• In one example, method 300 can be performed in multiple iterations of encryption using one or more encryption cookies. For example, additional encryption cookies could be stored in other registers such as other callee registers or the stack pointer. Further, the encryption cookie can be applied to decrypt the return address at 206.
  • In one example, method 300 can be implemented with an initialized encryption cookie stored in callee register such as ×28 and include values from link register lr, stack pointer register sp, and a temporary register such as ×9 with the example instructions in ARM 64 bit architecture mnenomics. The following instructions can be included in the function prologue to encrypt the return address at 202:
      • add lr,lr,×28
      • ror lr,lr,×28
      • mov ×9,sp
      • eor lr,lr,×9
  • In the example, the encryption cookie in is added to the return address in link register and stored in link register. The bits in the link register are rotated to change the data representation without destroying it as ror(destination, operand, shift value). For example, the least significant byte of the encryption cookie can be applied as the shift value. The value in the stack pointer register is place into the selected temporary register. Further, the stack pointer value in the temporary register and the encrypted value in the link register is subjected to an exclusive or and stored in the link register to complete an example of method 300. Variations to these instructions are contemplated. Other encryption techniques or ciphers are contemplated as well. The operations can be reversed at 206 with appropriate instructions added to the function epilogue to determine the return address.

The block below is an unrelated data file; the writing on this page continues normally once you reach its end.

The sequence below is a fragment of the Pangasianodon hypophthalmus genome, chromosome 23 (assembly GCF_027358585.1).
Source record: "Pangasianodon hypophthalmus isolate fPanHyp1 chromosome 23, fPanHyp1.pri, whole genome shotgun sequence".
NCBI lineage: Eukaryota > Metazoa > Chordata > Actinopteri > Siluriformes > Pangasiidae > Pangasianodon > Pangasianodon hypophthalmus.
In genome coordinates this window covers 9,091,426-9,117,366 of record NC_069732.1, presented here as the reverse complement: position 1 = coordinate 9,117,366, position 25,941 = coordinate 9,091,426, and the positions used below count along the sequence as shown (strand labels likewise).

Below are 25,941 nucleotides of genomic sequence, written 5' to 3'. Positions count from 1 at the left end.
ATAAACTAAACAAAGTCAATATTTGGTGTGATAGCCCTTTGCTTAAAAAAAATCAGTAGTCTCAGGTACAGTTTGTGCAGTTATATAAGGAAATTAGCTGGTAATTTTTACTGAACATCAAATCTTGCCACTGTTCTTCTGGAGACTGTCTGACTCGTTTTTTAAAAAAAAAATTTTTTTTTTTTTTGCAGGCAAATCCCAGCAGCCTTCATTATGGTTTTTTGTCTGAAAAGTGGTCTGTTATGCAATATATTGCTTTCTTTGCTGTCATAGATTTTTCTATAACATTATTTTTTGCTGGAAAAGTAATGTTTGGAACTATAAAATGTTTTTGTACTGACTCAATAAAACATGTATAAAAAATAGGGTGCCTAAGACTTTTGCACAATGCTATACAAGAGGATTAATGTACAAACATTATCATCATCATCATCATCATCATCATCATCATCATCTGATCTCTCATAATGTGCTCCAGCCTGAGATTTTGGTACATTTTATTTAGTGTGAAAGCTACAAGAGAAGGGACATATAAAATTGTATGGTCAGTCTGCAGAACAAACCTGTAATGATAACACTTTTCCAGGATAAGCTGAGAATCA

• In this particular example, an attack will attempt to decrypt the encrypted return address, which provides are relatively small attack surface. The strength of the attack is based on the amount of time used to find the encryption cookie based on the number of encrypted/decrypted return address pairs, which is based on the encryption properties of rotate and add. From experimentation, an attacker is not able to overcome the encryption in a timely manner, such as prior to a timeout mechanism to terminate the process, such as in a browser application. Such modifications provide an acceptable performance overhead for many applications. If further security is preferred, perhaps at the expense of additional overhead, method 300 can include features such as performing multiple iterations of encryptions, depending on impact to application performance as well as using additional cookies or the stack pointer for the additional encryptions and storing additional cookies in other selected callee registers.